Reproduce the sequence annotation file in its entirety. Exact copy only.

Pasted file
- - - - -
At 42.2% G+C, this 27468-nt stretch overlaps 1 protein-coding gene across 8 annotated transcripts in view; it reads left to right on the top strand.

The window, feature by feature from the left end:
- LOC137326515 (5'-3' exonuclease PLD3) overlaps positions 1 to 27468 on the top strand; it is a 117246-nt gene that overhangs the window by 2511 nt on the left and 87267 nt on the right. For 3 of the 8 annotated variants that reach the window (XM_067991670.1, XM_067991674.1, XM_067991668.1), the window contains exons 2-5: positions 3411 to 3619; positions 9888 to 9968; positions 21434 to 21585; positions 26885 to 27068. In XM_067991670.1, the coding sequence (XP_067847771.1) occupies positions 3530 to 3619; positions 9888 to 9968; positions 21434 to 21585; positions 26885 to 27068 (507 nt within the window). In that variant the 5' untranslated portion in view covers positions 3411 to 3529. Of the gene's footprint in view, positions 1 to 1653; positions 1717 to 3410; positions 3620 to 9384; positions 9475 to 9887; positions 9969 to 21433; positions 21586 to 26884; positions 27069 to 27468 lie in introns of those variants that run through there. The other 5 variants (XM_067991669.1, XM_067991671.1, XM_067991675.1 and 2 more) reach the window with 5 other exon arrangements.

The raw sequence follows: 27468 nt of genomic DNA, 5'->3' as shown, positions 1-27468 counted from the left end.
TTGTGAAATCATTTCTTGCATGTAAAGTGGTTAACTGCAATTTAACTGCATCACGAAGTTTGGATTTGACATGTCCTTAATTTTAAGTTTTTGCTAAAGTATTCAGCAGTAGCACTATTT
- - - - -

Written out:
At 42.2% G+C, this 27468-nt stretch overlaps 1 protein-coding gene across 8 annotated transcripts in view; it reads left to right on the top strand.

The window, feature by feature from the left end:
- LOC137326515 (5'-3' exonuclease PLD3) overlaps positions 1 to 27468 on the top strand; it is a 117246-nt gene that overhangs the window by 2511 nt on the left and 87267 nt on the right. For 3 of the 8 annotated variants that reach the window (XM_067991670.1, XM_067991674.1, XM_067991668.1), the window contains exons 2-5: positions 3411 to 3619; positions 9888 to 9968; positions 21434 to 21585; positions 26885 to 27068. In XM_067991670.1, the coding sequence (XP_067847771.1) occupies positions 3530 to 3619; positions 9888 to 9968; positions 21434 to 21585; positions 26885 to 27068 (507 nt within the window). In that variant the 5' untranslated portion in view covers positions 3411 to 3529. Of the gene's footprint in view, positions 1 to 1653; positions 1717 to 3410; positions 3620 to 9384; positions 9475 to 9887; positions 9969 to 21433; positions 21586 to 26884; positions 27069 to 27468 lie in introns of those variants that run through there. The other 5 variants (XM_067991669.1, XM_067991671.1, XM_067991675.1 and 2 more) reach the window with 5 other exon arrangements.

The raw sequence follows: 27468 nt of genomic DNA, 5'->3' as shown, positions 1-27468 counted from the left end.
TTGTGAAATCATTTCTTGCATGTAAAGTGGTTAACTGCAATTTAACTGCATCACGAAGTTTGGATTTGACATGTCCTTAATTTTAAGTTTTTGCTAAAGTATTCAGCAGTAGCACTATTT